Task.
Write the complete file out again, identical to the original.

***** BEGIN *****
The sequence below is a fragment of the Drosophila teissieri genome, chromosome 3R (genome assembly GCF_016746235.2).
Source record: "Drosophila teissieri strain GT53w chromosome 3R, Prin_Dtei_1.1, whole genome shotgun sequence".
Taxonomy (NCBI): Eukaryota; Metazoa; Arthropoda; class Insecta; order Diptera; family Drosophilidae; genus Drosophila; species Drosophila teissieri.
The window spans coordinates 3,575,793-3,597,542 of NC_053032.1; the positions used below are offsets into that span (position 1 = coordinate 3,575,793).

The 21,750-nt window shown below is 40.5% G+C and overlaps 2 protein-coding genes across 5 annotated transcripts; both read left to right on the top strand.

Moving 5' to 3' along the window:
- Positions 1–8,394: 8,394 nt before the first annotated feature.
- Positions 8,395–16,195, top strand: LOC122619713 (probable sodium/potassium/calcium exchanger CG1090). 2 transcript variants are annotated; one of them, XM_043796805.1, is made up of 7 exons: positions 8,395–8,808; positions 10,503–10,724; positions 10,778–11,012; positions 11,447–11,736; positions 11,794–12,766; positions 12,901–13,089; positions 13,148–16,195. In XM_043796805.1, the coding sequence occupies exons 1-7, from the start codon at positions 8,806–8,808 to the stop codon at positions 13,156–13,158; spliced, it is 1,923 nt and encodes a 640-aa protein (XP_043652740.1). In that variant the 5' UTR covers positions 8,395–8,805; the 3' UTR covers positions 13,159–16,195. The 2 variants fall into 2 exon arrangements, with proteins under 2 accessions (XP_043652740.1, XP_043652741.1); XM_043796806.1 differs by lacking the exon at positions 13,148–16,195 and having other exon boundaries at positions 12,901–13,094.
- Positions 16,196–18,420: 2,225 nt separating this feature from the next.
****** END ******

The sequence below is a fragment of the Drosophila teissieri genome, chromosome 3R (genome assembly GCF_016746235.2).
Source record: "Drosophila teissieri strain GT53w chromosome 3R, Prin_Dtei_1.1, whole genome shotgun sequence".
Taxonomy (NCBI): Eukaryota; Metazoa; Arthropoda; class Insecta; order Diptera; family Drosophilidae; genus Drosophila; species Drosophila teissieri.
The window spans coordinates 3,575,793-3,597,542 of NC_053032.1; the positions used below are offsets into that span (position 1 = coordinate 3,575,793).

The 21,750-nt window shown below is 40.5% G+C and overlaps 2 protein-coding genes across 5 annotated transcripts; both read left to right on the top strand.

Moving 5' to 3' along the window:
- Positions 1–8,394: 8,394 nt before the first annotated feature.
- Positions 8,395–16,195, top strand: LOC122619713 (probable sodium/potassium/calcium exchanger CG1090). 2 transcript variants are annotated; one of them, XM_043796805.1, is made up of 7 exons: positions 8,395–8,808; positions 10,503–10,724; positions 10,778–11,012; positions 11,447–11,736; positions 11,794–12,766; positions 12,901–13,089; positions 13,148–16,195. In XM_043796805.1, the coding sequence occupies exons 1-7, from the start codon at positions 8,806–8,808 to the stop codon at positions 13,156–13,158; spliced, it is 1,923 nt and encodes a 640-aa protein (XP_043652740.1). In that variant the 5' UTR covers positions 8,395–8,805; the 3' UTR covers positions 13,159–16,195. The 2 variants fall into 2 exon arrangements, with proteins under 2 accessions (XP_043652740.1, XP_043652741.1); XM_043796806.1 differs by lacking the exon at positions 13,148–16,195 and having other exon boundaries at positions 12,901–13,094.
- Positions 16,196–18,420: 2,225 nt separating this feature from the next.